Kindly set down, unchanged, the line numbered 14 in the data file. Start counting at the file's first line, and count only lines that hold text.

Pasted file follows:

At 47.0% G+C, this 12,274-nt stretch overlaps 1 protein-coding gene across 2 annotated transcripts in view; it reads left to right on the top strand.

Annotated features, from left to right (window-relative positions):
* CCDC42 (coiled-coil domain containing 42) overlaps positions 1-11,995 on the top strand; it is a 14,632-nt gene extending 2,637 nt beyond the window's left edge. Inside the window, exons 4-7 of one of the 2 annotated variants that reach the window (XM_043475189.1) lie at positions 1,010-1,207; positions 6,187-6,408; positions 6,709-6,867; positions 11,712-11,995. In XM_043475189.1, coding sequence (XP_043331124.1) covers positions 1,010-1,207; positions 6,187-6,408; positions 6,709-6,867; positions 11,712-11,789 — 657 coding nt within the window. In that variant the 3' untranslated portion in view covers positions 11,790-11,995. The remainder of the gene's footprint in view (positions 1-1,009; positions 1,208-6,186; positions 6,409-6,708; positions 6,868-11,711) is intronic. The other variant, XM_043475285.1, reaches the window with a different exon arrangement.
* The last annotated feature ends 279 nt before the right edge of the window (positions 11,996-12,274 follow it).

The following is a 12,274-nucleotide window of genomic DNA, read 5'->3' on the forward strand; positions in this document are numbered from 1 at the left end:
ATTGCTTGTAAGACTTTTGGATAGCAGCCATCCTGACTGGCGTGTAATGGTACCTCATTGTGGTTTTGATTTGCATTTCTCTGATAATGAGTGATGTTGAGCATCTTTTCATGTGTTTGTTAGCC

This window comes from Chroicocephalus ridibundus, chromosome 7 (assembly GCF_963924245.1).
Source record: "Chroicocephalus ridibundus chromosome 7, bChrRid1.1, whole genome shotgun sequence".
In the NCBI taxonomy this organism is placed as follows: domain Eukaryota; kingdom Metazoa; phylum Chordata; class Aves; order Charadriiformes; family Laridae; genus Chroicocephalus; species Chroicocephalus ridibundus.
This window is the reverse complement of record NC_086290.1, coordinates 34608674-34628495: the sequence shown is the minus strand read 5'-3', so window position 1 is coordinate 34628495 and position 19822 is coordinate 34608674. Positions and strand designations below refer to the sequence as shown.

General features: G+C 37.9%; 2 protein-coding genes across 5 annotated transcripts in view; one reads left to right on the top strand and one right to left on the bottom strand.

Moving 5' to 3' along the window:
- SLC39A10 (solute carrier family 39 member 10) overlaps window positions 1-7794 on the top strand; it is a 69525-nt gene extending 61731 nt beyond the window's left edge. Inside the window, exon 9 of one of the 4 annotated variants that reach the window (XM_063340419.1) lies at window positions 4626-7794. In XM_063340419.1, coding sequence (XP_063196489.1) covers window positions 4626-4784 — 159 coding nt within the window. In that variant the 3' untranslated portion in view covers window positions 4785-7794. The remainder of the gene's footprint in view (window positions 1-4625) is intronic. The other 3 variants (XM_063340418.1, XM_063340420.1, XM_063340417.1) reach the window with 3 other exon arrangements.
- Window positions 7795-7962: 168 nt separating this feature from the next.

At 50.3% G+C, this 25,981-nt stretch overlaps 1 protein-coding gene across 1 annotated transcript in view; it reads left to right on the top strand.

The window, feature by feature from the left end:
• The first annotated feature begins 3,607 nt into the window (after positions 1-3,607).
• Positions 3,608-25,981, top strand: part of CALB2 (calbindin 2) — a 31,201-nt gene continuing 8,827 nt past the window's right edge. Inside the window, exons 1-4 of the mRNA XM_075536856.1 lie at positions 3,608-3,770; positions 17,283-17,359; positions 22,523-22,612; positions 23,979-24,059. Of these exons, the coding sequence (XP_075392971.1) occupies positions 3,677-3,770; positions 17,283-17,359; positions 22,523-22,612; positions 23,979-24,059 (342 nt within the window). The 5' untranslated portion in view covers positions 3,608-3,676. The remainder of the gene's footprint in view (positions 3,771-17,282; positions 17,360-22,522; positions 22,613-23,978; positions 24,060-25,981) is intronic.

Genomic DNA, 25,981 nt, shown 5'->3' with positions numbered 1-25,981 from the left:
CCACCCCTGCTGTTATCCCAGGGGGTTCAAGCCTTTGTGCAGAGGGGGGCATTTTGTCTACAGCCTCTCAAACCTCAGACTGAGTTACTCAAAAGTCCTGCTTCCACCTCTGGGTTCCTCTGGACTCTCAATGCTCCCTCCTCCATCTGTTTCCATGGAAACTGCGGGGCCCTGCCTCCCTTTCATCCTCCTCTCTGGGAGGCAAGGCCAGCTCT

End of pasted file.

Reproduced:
- Window positions 7795-7962: 168 nt separating this feature from the next.